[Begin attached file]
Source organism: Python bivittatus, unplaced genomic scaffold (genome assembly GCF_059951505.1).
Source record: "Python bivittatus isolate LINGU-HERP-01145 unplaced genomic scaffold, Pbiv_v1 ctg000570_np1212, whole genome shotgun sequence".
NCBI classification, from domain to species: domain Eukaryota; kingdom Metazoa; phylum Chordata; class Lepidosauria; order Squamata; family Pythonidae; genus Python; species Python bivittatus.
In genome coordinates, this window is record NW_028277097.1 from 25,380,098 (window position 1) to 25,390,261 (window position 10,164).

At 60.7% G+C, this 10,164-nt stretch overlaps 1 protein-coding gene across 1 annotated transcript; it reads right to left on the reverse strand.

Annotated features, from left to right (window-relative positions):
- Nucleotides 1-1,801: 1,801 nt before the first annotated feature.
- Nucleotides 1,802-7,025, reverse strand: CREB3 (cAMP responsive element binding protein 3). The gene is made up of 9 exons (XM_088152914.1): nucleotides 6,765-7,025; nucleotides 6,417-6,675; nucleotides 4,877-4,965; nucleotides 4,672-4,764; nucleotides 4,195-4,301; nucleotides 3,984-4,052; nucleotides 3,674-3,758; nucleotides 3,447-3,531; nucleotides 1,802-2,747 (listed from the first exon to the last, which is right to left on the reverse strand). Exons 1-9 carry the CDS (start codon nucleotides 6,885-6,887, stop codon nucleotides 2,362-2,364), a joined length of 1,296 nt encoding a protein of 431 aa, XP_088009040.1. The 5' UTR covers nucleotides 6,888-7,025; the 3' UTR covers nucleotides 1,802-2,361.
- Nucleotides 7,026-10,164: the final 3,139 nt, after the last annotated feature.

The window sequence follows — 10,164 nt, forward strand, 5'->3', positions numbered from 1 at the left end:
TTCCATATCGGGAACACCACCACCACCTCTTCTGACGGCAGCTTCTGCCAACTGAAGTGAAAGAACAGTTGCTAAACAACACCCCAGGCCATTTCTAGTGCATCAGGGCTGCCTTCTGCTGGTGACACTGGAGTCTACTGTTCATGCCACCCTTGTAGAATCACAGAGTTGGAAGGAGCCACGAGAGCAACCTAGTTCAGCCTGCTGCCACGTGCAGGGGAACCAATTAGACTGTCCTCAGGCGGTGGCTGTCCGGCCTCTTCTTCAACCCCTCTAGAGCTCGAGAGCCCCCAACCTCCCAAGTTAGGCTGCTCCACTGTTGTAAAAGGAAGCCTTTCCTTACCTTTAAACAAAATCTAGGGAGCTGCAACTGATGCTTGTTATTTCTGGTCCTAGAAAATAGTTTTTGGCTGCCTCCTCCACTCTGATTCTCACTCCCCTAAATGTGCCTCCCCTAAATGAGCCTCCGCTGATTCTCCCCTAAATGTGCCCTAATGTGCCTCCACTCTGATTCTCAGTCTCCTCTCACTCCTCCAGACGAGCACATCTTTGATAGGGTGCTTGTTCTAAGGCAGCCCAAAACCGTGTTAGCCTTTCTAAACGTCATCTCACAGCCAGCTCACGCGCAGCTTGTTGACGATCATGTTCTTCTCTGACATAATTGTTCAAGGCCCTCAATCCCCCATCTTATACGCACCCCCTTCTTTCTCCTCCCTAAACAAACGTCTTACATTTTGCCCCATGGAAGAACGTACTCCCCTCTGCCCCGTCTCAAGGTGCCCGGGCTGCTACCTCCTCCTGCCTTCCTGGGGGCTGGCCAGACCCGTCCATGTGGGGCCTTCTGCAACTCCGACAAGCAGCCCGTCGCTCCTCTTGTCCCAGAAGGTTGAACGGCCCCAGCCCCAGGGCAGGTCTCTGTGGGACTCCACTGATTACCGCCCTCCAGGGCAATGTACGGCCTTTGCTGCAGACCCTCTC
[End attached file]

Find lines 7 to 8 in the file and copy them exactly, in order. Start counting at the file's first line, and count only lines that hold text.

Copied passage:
- Nucleotides 1-1,801: 1,801 nt before the first annotated feature.
- Nucleotides 1,802-7,025, reverse strand: CREB3 (cAMP responsive element binding protein 3). The gene is made up of 9 exons (XM_088152914.1): nucleotides 6,765-7,025; nucleotides 6,417-6,675; nucleotides 4,877-4,965; nucleotides 4,672-4,764; nucleotides 4,195-4,301; nucleotides 3,984-4,052; nucleotides 3,674-3,758; nucleotides 3,447-3,531; nucleotides 1,802-2,747 (listed from the first exon to the last, which is right to left on the reverse strand). Exons 1-9 carry the CDS (start codon nucleotides 6,885-6,887, stop codon nucleotides 2,362-2,364), a joined length of 1,296 nt encoding a protein of 431 aa, XP_088009040.1. The 5' UTR covers nucleotides 6,888-7,025; the 3' UTR covers nucleotides 1,802-2,361.